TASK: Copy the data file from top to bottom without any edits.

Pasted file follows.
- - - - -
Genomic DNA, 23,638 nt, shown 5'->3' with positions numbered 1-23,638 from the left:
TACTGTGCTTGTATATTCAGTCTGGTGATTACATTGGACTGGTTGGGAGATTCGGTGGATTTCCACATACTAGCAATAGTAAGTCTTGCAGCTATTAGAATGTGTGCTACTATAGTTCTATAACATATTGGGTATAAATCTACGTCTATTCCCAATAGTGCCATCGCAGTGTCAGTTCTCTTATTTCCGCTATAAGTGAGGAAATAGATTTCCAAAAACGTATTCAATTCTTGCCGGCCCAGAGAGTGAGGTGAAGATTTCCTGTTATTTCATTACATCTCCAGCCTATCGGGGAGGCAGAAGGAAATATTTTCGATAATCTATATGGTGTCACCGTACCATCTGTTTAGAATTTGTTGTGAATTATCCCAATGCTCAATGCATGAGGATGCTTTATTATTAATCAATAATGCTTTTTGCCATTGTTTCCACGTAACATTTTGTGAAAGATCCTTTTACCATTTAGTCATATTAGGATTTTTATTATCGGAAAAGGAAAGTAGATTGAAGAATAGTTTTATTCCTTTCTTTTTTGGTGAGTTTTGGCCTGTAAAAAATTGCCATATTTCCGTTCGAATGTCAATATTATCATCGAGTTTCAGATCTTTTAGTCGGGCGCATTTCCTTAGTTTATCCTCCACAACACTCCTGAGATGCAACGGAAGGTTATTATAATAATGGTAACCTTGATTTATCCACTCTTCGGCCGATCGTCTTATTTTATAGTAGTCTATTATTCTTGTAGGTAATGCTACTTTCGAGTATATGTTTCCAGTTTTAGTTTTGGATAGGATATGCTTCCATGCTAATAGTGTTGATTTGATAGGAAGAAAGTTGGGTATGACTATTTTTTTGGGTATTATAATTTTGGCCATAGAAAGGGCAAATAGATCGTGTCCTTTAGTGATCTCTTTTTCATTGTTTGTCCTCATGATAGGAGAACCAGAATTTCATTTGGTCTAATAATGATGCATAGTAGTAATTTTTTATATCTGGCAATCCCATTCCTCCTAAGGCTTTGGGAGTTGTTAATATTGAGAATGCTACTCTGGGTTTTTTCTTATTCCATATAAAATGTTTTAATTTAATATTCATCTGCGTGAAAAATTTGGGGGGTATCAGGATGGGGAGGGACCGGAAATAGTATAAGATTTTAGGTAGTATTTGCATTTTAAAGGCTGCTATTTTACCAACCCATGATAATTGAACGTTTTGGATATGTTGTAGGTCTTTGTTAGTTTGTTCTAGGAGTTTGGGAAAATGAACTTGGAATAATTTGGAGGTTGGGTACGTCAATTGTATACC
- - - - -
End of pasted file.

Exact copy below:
Genomic DNA, 23,638 nt, shown 5'->3' with positions numbered 1-23,638 from the left:
TACTGTGCTTGTATATTCAGTCTGGTGATTACATTGGACTGGTTGGGAGATTCGGTGGATTTCCACATACTAGCAATAGTAAGTCTTGCAGCTATTAGAATGTGTGCTACTATAGTTCTATAACATATTGGGTATAAATCTACGTCTATTCCCAATAGTGCCATCGCAGTGTCAGTTCTCTTATTTCCGCTATAAGTGAGGAAATAGATTTCCAAAAACGTATTCAATTCTTGCCGGCCCAGAGAGTGAGGTGAAGATTTCCTGTTATTTCATTACATCTCCAGCCTATCGGGGAGGCAGAAGGAAATATTTTCGATAATCTATATGGTGTCACCGTACCATCTGTTTAGAATTTGTTGTGAATTATCCCAATGCTCAATGCATGAGGATGCTTTATTATTAATCAATAATGCTTTTTGCCATTGTTTCCACGTAACATTTTGTGAAAGATCCTTTTACCATTTAGTCATATTAGGATTTTTATTATCGGAAAAGGAAAGTAGATTGAAGAATAGTTTTATTCCTTTCTTTTTTGGTGAGTTTTGGCCTGTAAAAAATTGCCATATTTCCGTTCGAATGTCAATATTATCATCGAGTTTCAGATCTTTTAGTCGGGCGCATTTCCTTAGTTTATCCTCCACAACACTCCTGAGATGCAACGGAAGGTTATTATAATAATGGTAACCTTGATTTATCCACTCTTCGGCCGATCGTCTTATTTTATAGTAGTCTATTATTCTTGTAGGTAATGCTACTTTCGAGTATATGTTTCCAGTTTTAGTTTTGGATAGGATATGCTTCCATGCTAATAGTGTTGATTTGATAGGAAGAAAGTTGGGTATGACTATTTTTTTGGGTATTATAATTTTGGCCATAGAAAGGGCAAATAGATCGTGTCCTTTAGTGATCTCTTTTTCATTGTTTGTCCTCATGATAGGAGAACCAGAATTTCATTTGGTCTAATAATGATGCATAGTAGTAATTTTTTATATCTGGCAATCCCATTCCTCCTAAGGCTTTGGGAGTTGTTAATATTGAGAATGCTACTCTGGGTTTTTTCTTATTCCATATAAAATGTTTTAATTTAATATTCATCTGCGTGAAAAATTTGGGGGGTATCAGGATGGGGAGGGACCGGAAATAGTATAAGATTTTAGGTAGTATTTGCATTTTAAAGGCTGCTATTTTACCAACCCATGATAATTGAACGTTTTGGATATGTTGTAGGTCTTTGTTAGTTTGTTCTAGGAGTTTGGGAAAATGAACTTGGAATAATTTGGAGGTTGGGTACGTCAATTGTATACC